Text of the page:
Learn to be a Financial Hunter - Not the Hunted
|
|
|
|
|
|
|
You Are Here: Home > Personal Finance > Mortgages > FAQs > Question & answer
What is a Family Offset Mortgage
Want to improve your credit rating? Consider using a low-limit Credit Card as a strategy of monthly borrowing and repaying. It works wonders. Find out more.
A Family Offset Mortgage works in a similar fashion to an Offset Mortgage taken by a single person but as the name suggests all the family's savings are taken into account.

For example -

  • The total mortgage loan is £200,000
  • Father has £35,000 in savings
  • Mother has £20,000 in savings, and
  • Little Jonny has £5,000 in savings

Collectively the family's savings are £60,000 so interest is only charged on a mortgage debt of £140,000 (£100k - £60k). However if one family member needs to withdraw a portion of their savings, this amount is then added to the original debt.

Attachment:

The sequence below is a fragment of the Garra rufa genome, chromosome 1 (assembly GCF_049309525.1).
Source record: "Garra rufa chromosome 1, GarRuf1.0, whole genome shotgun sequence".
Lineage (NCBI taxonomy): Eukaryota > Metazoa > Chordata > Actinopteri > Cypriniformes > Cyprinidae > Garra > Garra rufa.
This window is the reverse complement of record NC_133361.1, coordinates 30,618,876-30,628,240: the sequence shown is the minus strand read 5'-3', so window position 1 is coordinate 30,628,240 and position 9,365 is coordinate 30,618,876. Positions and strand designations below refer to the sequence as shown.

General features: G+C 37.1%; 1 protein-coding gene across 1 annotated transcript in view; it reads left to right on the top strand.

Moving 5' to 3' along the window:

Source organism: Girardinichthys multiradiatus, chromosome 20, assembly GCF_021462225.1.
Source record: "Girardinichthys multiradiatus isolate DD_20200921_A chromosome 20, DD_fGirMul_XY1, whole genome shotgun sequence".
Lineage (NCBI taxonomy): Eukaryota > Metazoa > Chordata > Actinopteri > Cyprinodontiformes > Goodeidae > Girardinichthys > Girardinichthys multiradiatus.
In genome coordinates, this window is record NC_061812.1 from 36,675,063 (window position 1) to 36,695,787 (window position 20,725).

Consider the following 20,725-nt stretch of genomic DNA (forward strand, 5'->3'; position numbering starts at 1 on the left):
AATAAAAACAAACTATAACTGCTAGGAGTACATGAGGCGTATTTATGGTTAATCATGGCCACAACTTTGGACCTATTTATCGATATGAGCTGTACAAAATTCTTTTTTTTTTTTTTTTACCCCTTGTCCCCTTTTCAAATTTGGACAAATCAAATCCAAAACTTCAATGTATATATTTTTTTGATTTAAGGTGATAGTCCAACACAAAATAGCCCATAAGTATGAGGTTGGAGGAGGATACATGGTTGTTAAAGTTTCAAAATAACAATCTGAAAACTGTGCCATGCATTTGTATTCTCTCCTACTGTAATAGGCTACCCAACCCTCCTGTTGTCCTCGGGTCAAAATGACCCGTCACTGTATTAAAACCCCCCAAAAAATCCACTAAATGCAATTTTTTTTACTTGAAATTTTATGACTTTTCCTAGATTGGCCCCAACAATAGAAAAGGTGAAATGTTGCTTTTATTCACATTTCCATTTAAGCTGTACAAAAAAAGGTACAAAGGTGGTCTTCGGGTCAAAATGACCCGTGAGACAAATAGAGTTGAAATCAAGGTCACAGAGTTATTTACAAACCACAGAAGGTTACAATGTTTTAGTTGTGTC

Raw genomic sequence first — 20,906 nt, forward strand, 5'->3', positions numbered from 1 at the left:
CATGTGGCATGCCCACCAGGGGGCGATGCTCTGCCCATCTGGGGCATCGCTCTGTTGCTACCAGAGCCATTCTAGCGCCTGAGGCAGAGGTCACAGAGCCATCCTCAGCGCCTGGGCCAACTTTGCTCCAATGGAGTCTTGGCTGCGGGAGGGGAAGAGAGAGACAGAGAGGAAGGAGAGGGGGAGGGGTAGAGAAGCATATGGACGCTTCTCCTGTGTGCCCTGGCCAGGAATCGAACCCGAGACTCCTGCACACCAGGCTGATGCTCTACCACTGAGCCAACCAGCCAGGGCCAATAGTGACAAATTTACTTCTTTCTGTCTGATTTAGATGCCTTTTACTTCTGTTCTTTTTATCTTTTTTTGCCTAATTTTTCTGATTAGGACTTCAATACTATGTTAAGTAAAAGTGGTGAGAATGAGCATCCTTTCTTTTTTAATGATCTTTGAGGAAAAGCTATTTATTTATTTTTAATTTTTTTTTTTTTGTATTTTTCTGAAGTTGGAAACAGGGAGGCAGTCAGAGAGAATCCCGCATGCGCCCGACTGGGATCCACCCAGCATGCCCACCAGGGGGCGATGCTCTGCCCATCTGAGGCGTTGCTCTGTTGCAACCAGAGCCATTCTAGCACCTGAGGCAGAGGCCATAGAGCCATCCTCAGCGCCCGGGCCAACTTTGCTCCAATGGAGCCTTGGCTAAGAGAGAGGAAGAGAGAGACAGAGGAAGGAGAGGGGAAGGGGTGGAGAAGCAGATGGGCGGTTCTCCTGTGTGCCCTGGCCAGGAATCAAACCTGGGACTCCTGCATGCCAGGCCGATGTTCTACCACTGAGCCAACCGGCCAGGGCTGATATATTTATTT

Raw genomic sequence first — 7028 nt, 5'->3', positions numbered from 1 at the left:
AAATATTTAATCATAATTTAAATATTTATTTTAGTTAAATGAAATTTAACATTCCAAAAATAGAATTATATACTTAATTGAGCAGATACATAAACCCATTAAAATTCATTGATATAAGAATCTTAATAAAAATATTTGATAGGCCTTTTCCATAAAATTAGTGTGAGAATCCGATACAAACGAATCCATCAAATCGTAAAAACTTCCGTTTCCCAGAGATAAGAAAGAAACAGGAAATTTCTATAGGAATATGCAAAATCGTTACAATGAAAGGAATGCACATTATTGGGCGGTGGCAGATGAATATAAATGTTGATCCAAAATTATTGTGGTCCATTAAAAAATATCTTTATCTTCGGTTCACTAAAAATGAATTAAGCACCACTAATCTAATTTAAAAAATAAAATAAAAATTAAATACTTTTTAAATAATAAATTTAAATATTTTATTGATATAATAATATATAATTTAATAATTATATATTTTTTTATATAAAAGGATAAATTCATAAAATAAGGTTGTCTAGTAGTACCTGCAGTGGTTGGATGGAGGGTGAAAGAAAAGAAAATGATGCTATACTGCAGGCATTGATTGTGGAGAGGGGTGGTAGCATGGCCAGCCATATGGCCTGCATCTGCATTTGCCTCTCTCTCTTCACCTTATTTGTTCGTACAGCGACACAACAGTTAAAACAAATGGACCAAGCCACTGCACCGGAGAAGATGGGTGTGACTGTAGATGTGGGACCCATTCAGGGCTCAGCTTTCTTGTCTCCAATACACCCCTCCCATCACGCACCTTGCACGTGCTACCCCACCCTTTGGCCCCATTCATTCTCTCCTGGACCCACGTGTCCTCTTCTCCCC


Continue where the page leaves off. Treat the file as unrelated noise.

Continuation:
Conversely if any further money is paid into the offset account, the mortgage debt is further reduced.

The downside to this strategy is that nobody receives an actual income on their savings.

One final point - Only a small number of lenders will offer family offset mortgages. Plus, as the market is relatively small any deals might not be that competitive. Still, if you're interested they're worth investigating.

FREE Report: How to get the right mortgage at the best price
It takes just 4 easy steps
How to make sure you don't overpay on charges
Learn to quickly sort through the market maze
How to get a flexible deal - why this is so important
Download the Free Report
[an error occurred while processing this directive]

© 2017 LearnMoney.co.uk All rights reserved

The information on the LearnMoney.co.uk website has been compiled from sources believed to be reliable, but is not warranted to be accurate or complete.
All recommendations and comments are provided for general interest only and should not be construed as advice.
Professional advice should always be sought before buying or investing in any financial product.
The price of securities and any income from them can go down as well as up.
Past performance of a security or market is not necessarily indicative of future trends.
Any opinions and recommendations on LearnMoney.co.uk are given in good faith, but without legal responsibility and are subject to change without notice
.